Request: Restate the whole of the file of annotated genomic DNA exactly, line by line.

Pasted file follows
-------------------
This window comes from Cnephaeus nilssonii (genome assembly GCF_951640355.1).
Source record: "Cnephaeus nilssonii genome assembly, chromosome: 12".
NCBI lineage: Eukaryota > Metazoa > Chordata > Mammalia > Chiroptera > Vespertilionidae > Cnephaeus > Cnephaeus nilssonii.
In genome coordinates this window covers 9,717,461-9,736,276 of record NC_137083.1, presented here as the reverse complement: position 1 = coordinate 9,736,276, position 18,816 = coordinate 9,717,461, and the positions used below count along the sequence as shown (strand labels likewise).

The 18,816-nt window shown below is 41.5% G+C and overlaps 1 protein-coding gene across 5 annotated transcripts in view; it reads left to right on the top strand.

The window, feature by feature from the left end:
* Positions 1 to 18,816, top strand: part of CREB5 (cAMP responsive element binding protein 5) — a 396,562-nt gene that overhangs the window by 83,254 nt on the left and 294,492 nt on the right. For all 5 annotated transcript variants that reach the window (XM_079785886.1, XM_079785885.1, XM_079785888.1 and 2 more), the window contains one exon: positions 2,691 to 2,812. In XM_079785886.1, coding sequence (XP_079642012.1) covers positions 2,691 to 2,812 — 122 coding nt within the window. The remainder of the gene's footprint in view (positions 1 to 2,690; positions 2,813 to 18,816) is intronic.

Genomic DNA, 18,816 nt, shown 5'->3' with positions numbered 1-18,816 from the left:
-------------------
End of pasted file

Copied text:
This window comes from Cnephaeus nilssonii (genome assembly GCF_951640355.1).
Source record: "Cnephaeus nilssonii genome assembly, chromosome: 12".
NCBI lineage: Eukaryota > Metazoa > Chordata > Mammalia > Chiroptera > Vespertilionidae > Cnephaeus > Cnephaeus nilssonii.
In genome coordinates this window covers 9,717,461-9,736,276 of record NC_137083.1, presented here as the reverse complement: position 1 = coordinate 9,736,276, position 18,816 = coordinate 9,717,461, and the positions used below count along the sequence as shown (strand labels likewise).

The 18,816-nt window shown below is 41.5% G+C and overlaps 1 protein-coding gene across 5 annotated transcripts in view; it reads left to right on the top strand.

The window, feature by feature from the left end:
* Positions 1 to 18,816, top strand: part of CREB5 (cAMP responsive element binding protein 5) — a 396,562-nt gene that overhangs the window by 83,254 nt on the left and 294,492 nt on the right. For all 5 annotated transcript variants that reach the window (XM_079785886.1, XM_079785885.1, XM_079785888.1 and 2 more), the window contains one exon: positions 2,691 to 2,812. In XM_079785886.1, coding sequence (XP_079642012.1) covers positions 2,691 to 2,812 — 122 coding nt within the window. The remainder of the gene's footprint in view (positions 1 to 2,690; positions 2,813 to 18,816) is intronic.

Genomic DNA, 18,816 nt, shown 5'->3' with positions numbered 1-18,816 from the left: